The HSUS board conference call has been described as “extremely dysfunctional.” Although the investigators were not included to answer questions, Pacelle was given the floor for ten minutes to extol his own performance record within HSUS and to deny all wrongdoing. Some board members were disturbed by the implication that Pacelle’s fundraising record was relevant to accusations of illegal workplace misconduct. FN3.
Bernthal’s claim that the allegations against Pacelle lacked “credible evidence” is simply not plausible. HSUS has paid to settle three claims by women that they were wrongfully terminated for complaining of Pacelle’s sexual harassment. To suggest that the mega non-profit paid to settle claims that lacked “credible evidence” is patently disingenuous. In addition to its legal responsibilities, the board acts in a fiduciary role by maintaining oversight of the nonprofit’s finances. Where was Bernthal’s oversight when HSUS was paying to settle sexual harassment claims that lacked “credible evidence”?
This comes in addition to the $15.75 million settlement HSUS paid along with two of its lawyers, and its affiliate, the Fund for Animals, along with other animal rights activists, as a multi-party settlement of a federal racketeering lawsuit to Feld Entertainment in 2014 that was not covered by insurance. FN6.
How many millions of dollars of donations has HSUS paid out to settle lawsuits under Pacelle’s direction?
Predictably, in the midst of the backlash against an institutional enviroment that appears pervasively hostile to women, HSUS has appointed Cristobel “Kitty” Block as its acting CEO. Block is currently President of Humane Society International (HSI), HSUS’s global wildlife charity. Block came to HSUS from People for the Ethical Treatment of Animals (PeTA) where she worked as an investigator. (You can read more about PeTA here.)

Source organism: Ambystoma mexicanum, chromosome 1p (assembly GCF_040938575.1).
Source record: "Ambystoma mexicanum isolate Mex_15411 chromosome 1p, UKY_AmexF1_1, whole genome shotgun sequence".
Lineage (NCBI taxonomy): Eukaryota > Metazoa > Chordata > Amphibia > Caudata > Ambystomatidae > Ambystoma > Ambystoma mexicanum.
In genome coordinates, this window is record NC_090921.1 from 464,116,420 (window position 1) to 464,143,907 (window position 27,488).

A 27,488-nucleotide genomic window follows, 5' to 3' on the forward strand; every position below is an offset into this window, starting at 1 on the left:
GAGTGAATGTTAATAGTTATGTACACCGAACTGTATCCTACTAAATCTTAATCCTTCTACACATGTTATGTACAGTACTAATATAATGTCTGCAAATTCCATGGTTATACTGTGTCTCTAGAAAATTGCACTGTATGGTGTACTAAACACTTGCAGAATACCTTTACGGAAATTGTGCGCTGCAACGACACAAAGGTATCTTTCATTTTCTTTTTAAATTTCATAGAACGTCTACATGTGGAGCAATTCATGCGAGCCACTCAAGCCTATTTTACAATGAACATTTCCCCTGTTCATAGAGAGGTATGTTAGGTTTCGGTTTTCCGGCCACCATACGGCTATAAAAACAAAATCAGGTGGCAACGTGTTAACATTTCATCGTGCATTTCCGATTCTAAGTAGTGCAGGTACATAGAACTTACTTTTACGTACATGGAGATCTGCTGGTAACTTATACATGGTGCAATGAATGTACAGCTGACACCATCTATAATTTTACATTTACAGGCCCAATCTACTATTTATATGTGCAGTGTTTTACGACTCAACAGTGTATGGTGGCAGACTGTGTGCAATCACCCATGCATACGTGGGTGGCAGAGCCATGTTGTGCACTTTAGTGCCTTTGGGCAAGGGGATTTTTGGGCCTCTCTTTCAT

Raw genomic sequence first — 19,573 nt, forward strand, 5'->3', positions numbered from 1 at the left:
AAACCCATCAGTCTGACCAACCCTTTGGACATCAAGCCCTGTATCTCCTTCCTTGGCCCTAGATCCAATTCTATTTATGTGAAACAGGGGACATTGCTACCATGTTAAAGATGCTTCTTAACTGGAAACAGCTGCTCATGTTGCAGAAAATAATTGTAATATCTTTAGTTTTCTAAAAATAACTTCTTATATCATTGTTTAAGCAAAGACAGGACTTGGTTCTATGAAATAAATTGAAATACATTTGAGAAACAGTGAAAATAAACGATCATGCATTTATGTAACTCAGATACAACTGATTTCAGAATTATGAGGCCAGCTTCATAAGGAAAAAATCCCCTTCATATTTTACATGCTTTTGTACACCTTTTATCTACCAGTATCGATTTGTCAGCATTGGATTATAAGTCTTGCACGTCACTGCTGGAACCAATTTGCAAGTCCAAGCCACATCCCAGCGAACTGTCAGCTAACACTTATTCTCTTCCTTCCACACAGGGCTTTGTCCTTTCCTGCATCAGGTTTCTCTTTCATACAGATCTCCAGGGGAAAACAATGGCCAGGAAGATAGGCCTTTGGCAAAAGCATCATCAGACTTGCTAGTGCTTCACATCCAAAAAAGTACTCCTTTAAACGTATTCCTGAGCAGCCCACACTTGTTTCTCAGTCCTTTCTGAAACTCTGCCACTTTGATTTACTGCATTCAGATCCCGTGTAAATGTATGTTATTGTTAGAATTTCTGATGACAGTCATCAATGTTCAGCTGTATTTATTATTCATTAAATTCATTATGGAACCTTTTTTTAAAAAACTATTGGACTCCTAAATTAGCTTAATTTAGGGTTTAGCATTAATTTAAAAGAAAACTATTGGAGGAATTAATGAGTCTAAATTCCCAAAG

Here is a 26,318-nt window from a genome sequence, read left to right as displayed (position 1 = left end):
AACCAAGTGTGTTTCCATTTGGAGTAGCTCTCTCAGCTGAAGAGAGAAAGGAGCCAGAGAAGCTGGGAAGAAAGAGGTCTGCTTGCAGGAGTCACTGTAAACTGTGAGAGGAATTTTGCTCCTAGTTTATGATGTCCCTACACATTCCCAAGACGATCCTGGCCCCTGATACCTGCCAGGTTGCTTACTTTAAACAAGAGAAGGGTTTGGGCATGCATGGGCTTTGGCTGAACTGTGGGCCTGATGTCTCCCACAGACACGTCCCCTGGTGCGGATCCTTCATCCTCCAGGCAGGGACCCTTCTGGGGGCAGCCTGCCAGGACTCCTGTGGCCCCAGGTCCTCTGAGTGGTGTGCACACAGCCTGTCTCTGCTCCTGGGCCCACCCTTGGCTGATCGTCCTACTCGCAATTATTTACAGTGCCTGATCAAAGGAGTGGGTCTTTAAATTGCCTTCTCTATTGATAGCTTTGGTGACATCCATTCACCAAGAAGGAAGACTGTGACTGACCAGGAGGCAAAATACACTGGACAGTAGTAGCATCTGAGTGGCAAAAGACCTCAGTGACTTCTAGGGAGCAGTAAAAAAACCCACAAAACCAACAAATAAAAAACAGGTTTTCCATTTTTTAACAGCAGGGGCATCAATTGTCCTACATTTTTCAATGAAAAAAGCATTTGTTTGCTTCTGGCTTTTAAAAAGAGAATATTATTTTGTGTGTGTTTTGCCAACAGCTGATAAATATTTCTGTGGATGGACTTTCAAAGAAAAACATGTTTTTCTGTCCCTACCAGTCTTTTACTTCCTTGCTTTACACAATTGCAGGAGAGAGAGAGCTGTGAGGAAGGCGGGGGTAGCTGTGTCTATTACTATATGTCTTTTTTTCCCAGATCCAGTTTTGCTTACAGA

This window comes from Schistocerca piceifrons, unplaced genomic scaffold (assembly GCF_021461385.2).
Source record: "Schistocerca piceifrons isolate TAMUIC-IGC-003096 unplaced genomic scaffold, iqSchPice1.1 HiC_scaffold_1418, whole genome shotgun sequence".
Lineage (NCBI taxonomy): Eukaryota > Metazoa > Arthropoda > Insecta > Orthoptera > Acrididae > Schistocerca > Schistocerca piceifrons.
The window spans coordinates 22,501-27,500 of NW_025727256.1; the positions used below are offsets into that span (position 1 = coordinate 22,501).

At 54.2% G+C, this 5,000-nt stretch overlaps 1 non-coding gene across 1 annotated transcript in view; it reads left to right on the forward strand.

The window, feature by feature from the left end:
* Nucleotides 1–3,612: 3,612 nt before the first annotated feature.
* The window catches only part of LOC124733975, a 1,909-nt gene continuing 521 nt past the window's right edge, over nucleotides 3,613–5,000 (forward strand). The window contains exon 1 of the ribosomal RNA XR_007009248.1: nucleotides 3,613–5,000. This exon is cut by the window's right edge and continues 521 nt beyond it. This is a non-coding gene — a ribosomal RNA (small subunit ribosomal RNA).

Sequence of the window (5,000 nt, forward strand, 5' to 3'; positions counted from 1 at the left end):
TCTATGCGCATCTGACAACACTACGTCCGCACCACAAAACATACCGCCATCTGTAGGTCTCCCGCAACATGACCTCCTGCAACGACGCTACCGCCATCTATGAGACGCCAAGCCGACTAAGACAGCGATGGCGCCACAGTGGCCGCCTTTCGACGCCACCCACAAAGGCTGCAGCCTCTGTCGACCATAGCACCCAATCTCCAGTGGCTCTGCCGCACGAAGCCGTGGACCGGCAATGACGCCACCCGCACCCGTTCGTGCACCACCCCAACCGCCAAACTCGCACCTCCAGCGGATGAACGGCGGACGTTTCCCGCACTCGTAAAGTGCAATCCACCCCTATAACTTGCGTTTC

While Block likely shares Pacelle’s views on animals and animal ownership, it is unlikely that she will share his unprecedented skill for fundraising. Under Pacelle’s stewardship, HSUS has grown in the last decade from $160 million in assets to $210 million in assets (although unknown millions of dollars of donations have apparently gone to fund settlements for racketeering and for Pacelle’s sexual escapades). It also remains to be seen how donors will react to HSUS’s persistent protection of what appears to be an extremely toxic work environment for women.
FN1 Paquette, Danielle (January 29, 2018). “Humane Society CEO Wayne Pacelle accused of sexual harassment by three women.” Retrieved February 3, 2018 – via http://www.chicagotribune.com.
FN2 Townsend, Karen (February 1, 2018). “Let’s hope Humane Society treats animals better than women.” Retrieved February 3, 2018 – via http://www.hotair.com.
FN3 Paquette, Daneille (February 2, 2018). “Humane Society CEO resigns after sexual harassment allegations.” Retrieved February 3, 3018 – via http://www.washingtonpost.com.
FN4 Okun, Gabrielle (February 2, 2018). “Humane Society Does Not Investigate Sexual Harassment, Board Member Says.” Retrieved February 4, 2018 – via http://www.dailycaller.com
FN5 Bosman, Julie et al. (February 2, 2018). “Humane Society CEO resigns amid sexual harassment allegations.” Retrieved February 3, 2018 – via http://www.nytimes.com.
FN6 Humanewatch. (May 16, 2014). “HSUS denied insurance coverage in racketeering lawsuit.” Retrieved February 3, 2014 – via http://www.humanewatch.org.